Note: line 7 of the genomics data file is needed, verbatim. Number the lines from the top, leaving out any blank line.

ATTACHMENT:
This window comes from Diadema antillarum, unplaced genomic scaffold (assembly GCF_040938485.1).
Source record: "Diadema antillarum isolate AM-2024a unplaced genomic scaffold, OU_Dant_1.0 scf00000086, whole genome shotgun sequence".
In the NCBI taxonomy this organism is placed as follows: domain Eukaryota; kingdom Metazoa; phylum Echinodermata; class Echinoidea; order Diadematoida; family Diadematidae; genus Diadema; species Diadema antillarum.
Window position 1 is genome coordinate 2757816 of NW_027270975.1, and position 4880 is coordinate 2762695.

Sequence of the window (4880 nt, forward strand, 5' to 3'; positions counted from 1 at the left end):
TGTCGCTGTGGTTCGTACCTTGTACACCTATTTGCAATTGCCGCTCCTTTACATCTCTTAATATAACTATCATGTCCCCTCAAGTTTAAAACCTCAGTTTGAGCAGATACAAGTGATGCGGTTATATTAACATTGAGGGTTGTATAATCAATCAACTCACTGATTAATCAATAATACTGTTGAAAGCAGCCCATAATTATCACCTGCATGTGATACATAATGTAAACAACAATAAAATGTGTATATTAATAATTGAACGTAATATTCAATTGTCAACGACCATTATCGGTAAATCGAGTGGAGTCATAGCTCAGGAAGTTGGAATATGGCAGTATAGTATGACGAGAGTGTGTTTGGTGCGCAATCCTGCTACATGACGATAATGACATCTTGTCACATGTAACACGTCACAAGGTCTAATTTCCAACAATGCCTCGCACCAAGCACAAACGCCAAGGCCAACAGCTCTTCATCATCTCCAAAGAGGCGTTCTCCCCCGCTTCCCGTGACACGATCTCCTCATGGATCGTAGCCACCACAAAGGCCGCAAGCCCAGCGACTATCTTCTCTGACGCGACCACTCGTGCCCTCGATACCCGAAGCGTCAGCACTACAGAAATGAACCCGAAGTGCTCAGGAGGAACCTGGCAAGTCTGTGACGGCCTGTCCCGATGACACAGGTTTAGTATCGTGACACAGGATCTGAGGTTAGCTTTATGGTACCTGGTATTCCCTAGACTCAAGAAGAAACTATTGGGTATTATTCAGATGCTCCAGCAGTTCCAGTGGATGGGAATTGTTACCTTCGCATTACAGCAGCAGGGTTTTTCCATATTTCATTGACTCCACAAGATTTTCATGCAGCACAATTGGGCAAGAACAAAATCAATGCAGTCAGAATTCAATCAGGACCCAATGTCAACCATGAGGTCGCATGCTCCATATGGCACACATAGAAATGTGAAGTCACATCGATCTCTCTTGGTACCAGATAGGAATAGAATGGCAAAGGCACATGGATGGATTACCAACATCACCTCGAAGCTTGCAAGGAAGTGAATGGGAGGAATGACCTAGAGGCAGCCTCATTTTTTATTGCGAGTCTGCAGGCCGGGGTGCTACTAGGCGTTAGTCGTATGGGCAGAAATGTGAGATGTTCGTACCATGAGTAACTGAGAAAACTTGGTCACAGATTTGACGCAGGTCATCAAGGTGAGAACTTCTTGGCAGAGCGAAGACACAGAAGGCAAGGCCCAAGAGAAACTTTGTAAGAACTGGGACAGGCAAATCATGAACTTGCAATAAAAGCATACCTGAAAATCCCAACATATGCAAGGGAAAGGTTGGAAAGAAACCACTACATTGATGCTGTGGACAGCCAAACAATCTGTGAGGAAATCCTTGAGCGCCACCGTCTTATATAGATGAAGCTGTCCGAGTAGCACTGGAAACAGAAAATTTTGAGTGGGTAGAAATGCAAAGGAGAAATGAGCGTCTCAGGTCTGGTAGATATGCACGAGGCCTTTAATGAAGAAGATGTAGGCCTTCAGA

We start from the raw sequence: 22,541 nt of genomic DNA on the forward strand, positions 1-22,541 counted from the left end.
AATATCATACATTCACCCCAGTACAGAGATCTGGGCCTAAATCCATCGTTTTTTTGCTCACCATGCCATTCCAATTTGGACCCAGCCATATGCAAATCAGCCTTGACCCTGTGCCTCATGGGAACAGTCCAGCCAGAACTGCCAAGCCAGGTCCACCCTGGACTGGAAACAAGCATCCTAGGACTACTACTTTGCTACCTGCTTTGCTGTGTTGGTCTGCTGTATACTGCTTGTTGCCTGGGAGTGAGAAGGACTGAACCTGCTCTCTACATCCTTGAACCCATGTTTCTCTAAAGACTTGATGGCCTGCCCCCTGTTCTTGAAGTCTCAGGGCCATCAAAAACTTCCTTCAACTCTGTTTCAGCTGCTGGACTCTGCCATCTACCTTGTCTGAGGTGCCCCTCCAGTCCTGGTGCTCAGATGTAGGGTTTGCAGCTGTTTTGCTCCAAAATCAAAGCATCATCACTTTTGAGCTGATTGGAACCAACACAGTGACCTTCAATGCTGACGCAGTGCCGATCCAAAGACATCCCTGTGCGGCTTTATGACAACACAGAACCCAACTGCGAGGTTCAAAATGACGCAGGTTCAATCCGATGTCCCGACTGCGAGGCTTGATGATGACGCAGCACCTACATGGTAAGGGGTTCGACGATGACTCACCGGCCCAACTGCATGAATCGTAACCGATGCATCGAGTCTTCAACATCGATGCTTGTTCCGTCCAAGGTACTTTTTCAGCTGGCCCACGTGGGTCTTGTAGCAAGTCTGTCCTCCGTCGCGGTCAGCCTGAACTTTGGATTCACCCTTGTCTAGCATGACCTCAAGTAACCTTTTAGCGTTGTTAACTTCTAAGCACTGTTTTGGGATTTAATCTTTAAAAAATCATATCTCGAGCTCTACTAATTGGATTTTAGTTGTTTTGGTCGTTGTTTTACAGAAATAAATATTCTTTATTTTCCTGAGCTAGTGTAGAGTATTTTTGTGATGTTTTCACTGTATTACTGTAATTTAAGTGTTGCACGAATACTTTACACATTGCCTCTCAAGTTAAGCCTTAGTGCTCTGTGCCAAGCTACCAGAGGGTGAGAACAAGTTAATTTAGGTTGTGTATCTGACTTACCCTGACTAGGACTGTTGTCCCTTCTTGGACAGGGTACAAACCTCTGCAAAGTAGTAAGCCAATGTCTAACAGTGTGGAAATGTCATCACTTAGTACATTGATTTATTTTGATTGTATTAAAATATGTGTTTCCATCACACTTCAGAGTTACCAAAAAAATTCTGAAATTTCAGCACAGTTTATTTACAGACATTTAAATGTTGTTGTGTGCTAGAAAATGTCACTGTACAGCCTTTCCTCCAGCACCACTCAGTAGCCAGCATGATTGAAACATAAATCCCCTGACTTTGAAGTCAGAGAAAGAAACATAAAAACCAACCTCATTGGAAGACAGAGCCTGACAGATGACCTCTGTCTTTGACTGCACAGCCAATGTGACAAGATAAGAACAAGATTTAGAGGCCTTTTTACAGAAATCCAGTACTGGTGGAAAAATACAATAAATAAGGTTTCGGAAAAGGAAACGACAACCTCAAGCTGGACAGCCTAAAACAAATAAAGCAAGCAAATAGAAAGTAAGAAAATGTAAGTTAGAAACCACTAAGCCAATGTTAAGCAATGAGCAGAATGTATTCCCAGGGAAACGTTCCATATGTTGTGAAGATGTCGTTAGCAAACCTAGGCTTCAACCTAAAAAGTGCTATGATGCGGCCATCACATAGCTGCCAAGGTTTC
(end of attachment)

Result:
We start from the raw sequence: 22,541 nt of genomic DNA on the forward strand, positions 1-22,541 counted from the left end.